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Old 04-01-2002, 09:32 AM   #10
Lyle Bogin
Dojo: Shin Budo Kai
Location: Manhattan
Join Date: Feb 2002
Posts: 588
United_States
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You are having trouble, as many aikidoka do, becuase you are not used to sparring in this way.

Sparring is not fighting.

I suggest you learn to spar. The best way to learn to spar is....to spar.

Also, you haven't lost to your friend. What have you lost? So, you were dominated. Welcome to the world of sparring. One day you'll be totally dominating your partner, the next he'll be knocking you on the floor. That's the game.

In sparring, your partner can afford to use attacks that effect you, but don't elminate your ability to counter and/or continue. Many aikido techniques are designed for heavily commited attacks (I imagine that eventually any kind of commitment will do), which he did not need to use and which are not charaterized in wing chun training.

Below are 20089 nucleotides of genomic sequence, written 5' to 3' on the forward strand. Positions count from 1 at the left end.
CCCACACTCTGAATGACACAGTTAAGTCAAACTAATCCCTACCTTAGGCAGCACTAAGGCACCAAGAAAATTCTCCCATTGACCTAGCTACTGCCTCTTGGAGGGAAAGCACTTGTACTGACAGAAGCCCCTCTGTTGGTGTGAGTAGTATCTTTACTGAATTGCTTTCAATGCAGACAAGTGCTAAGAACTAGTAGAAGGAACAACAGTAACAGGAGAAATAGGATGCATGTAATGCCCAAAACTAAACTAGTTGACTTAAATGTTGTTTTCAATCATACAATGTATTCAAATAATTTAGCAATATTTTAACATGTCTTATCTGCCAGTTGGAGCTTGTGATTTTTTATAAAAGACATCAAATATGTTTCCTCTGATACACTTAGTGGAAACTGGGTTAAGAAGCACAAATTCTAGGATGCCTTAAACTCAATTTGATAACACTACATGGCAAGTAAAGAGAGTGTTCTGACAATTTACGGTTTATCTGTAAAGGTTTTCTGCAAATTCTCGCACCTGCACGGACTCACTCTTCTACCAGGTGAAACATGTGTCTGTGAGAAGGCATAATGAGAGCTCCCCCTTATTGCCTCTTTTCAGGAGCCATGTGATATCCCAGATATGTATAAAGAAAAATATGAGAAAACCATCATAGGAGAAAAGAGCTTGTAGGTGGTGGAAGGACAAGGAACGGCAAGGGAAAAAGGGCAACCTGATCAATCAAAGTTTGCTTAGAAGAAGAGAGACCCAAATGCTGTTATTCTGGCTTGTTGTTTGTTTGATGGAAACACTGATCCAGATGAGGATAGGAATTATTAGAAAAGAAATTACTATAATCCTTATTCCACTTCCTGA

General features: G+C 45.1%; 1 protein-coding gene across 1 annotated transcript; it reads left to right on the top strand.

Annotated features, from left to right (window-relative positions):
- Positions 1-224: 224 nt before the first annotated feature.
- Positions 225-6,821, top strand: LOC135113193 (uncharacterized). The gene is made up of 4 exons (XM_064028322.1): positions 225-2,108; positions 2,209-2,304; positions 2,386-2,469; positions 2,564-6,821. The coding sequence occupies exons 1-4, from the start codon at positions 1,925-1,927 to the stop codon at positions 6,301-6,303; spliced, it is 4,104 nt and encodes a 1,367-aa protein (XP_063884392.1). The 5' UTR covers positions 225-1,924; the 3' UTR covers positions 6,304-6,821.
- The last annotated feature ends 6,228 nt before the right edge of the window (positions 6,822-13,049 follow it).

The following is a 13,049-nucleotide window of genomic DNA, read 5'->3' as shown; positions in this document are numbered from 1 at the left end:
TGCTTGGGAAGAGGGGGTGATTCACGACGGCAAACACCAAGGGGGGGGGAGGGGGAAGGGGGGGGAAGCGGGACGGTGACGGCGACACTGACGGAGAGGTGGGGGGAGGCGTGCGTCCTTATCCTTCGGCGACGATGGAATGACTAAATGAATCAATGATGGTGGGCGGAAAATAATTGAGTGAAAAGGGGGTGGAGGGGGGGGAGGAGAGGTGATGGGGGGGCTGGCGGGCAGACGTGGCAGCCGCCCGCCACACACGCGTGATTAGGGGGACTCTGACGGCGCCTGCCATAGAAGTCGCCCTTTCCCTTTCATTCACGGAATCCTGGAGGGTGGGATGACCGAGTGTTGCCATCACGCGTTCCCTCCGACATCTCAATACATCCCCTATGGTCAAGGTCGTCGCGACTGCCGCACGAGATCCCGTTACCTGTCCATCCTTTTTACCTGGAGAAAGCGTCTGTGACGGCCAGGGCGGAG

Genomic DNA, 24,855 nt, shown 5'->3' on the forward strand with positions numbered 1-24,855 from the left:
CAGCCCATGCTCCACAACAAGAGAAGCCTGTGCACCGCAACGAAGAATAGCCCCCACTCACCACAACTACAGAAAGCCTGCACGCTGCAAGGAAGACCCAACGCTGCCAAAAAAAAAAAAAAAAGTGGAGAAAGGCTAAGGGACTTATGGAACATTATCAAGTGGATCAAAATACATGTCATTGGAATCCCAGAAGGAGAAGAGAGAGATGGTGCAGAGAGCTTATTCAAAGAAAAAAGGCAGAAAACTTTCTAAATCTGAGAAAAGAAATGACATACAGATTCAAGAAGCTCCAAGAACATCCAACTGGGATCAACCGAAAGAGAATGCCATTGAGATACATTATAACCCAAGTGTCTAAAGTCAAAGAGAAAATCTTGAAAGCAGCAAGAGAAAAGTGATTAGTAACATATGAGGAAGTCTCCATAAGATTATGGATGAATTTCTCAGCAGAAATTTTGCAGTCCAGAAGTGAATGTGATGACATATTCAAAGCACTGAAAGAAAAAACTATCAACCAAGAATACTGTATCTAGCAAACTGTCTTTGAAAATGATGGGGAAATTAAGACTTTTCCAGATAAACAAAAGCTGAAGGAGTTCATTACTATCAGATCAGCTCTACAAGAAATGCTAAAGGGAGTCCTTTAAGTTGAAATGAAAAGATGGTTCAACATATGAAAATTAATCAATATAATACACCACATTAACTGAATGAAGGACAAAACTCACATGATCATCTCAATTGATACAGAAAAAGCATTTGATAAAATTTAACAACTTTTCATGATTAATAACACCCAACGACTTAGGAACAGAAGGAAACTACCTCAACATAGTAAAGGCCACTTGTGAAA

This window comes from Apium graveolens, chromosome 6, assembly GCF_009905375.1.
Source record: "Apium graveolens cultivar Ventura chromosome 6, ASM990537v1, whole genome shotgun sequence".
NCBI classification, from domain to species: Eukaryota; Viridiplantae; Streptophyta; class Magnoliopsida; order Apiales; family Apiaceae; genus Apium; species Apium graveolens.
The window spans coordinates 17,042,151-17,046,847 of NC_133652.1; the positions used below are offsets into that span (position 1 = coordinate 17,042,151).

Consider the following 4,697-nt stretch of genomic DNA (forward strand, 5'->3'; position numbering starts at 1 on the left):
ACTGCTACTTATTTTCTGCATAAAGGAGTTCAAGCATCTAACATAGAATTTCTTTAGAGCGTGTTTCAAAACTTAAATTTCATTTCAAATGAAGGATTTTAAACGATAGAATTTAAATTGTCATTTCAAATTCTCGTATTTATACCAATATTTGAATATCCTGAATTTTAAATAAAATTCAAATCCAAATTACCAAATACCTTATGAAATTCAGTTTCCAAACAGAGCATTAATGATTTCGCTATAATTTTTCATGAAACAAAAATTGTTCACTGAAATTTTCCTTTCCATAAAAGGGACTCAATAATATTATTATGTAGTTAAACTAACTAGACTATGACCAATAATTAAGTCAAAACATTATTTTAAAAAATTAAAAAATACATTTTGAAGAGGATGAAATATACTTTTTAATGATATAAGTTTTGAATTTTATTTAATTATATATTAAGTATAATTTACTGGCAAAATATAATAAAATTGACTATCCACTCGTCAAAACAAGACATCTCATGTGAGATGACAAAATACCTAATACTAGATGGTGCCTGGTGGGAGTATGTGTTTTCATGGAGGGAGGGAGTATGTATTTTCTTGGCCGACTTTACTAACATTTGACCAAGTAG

To tussle with strikers, I believe an understading of striking is an invaluable tool. My personal favorite combination for a wing chun striker is a cross feignt followed by a lead hook.

Sparring is a game. If you want to play, you must learn some of it's rules, as it will not conform to your ideals. Ever wonder why, no matter what style someone comes from, professional stand up fighters all look like kickboxers of some sort? It's because stand up fighting inevitable leads to certain situations that have certain efficient solutions. You aikido must be a quick, decisive, and efficient as a jab to your nose.
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